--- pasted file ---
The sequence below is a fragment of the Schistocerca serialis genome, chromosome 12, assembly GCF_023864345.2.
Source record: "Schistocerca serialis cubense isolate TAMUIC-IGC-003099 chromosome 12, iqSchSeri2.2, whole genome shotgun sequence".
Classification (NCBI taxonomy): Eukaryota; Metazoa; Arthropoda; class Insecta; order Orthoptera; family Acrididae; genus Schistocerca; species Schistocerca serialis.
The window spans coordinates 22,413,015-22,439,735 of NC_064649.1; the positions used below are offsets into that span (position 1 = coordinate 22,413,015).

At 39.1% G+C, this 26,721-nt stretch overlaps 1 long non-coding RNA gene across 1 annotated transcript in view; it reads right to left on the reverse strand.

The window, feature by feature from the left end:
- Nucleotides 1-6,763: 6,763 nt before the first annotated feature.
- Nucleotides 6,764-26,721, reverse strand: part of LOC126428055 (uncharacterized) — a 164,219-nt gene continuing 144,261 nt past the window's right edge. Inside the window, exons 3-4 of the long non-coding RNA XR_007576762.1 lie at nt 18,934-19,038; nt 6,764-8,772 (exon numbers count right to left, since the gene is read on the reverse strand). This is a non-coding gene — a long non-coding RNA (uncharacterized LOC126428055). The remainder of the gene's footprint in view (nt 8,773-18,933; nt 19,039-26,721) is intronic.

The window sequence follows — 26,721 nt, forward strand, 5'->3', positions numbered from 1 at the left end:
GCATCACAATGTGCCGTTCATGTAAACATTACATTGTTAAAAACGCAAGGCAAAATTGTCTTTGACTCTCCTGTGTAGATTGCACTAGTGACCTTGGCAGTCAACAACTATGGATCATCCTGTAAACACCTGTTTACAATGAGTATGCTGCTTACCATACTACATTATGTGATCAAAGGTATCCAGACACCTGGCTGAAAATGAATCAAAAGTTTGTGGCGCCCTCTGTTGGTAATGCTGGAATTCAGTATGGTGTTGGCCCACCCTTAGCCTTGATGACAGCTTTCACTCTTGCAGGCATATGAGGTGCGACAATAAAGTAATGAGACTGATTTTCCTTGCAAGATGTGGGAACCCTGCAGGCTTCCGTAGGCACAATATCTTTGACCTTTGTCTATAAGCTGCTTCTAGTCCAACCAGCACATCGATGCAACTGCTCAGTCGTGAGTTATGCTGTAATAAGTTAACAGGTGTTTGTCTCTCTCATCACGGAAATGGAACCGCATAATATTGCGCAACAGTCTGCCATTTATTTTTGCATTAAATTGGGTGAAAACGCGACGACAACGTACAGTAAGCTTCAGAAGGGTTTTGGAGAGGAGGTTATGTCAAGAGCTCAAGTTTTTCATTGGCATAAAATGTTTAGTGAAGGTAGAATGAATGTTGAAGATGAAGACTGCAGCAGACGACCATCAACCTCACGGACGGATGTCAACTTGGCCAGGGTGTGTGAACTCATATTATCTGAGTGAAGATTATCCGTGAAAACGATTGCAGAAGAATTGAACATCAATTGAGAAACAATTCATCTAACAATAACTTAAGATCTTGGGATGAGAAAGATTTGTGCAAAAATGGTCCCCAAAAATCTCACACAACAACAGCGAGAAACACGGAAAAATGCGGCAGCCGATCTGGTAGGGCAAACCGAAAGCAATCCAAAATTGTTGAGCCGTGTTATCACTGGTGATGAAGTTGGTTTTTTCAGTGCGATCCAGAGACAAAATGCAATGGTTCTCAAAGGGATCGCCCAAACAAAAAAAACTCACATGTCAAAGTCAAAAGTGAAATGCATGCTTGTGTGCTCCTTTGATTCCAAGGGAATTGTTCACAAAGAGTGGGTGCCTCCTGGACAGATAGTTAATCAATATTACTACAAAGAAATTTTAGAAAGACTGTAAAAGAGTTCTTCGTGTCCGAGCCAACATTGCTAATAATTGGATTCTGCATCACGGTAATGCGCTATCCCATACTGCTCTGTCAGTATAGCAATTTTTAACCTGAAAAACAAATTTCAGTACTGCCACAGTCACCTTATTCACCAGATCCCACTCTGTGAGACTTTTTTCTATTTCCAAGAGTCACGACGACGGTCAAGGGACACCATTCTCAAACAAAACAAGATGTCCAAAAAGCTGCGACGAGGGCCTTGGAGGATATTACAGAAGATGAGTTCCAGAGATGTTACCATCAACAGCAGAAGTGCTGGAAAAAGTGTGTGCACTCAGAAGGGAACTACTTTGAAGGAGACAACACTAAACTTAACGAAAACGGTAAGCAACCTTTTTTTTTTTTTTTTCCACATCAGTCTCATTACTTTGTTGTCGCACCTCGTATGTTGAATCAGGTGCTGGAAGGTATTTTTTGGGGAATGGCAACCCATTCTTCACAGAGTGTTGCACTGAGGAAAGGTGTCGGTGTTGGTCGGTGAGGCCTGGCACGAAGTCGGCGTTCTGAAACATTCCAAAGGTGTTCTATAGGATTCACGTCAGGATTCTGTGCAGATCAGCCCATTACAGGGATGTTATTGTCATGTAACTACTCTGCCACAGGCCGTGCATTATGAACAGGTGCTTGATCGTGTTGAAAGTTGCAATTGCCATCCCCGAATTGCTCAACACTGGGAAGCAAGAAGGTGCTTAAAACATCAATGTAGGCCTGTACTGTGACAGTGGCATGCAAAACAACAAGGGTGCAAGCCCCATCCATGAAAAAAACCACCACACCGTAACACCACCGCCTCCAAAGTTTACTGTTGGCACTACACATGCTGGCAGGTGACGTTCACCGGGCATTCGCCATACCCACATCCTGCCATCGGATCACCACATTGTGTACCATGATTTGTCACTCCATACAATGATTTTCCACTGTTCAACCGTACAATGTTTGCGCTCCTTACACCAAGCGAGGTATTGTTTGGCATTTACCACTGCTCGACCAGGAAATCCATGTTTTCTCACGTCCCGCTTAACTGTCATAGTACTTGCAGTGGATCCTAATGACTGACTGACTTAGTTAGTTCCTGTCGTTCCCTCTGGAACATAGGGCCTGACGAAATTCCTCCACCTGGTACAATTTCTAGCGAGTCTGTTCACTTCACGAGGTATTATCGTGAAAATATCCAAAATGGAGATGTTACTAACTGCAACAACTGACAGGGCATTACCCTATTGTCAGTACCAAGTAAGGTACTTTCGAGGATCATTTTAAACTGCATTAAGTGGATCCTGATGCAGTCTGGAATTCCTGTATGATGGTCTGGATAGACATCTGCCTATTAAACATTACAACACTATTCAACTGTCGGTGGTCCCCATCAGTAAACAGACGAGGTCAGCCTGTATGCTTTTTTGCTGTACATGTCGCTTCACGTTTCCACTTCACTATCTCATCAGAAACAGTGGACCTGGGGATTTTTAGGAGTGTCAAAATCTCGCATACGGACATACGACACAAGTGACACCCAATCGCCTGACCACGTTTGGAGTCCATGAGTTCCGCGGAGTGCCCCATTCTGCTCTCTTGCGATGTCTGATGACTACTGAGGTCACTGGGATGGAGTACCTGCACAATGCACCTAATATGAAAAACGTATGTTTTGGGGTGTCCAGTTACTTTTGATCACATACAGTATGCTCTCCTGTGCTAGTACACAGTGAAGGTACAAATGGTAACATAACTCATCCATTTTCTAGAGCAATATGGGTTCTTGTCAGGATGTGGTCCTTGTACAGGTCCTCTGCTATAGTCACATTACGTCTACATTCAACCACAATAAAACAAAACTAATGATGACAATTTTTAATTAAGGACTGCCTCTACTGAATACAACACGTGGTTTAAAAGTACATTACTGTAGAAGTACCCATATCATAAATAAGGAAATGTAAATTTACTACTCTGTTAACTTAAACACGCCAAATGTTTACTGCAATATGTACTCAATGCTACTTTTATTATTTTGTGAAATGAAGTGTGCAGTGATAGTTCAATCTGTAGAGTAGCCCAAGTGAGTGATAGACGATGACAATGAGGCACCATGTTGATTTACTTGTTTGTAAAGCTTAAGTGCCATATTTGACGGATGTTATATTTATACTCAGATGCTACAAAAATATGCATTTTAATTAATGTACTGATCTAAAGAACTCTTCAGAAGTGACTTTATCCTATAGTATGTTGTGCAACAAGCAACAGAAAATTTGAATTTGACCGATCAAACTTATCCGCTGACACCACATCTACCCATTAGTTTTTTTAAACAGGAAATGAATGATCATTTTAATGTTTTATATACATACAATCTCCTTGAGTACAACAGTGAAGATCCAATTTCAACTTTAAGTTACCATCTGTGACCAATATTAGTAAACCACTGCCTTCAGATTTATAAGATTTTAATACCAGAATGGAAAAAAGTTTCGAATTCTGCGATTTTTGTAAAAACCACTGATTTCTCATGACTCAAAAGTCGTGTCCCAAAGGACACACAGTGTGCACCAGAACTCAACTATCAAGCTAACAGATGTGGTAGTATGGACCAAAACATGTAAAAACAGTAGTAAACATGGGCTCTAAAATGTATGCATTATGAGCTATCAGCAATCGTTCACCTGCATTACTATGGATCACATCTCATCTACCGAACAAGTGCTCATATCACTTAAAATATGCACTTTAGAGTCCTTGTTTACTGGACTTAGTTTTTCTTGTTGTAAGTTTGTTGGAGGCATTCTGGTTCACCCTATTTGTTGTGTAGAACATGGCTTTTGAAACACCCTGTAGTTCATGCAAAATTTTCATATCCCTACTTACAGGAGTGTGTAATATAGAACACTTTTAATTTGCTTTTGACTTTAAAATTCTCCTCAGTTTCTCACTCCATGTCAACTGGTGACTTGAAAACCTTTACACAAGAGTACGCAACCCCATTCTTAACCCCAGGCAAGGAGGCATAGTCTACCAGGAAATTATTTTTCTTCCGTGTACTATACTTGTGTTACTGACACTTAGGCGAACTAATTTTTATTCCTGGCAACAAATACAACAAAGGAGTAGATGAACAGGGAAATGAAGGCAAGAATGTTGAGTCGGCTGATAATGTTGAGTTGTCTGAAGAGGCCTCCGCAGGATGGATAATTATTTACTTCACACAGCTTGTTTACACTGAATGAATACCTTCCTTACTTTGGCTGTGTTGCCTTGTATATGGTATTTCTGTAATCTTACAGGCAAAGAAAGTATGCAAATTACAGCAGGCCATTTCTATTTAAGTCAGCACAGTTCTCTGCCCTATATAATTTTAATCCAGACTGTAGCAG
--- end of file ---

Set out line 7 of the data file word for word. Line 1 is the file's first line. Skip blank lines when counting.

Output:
- Nucleotides 1-6,763: 6,763 nt before the first annotated feature.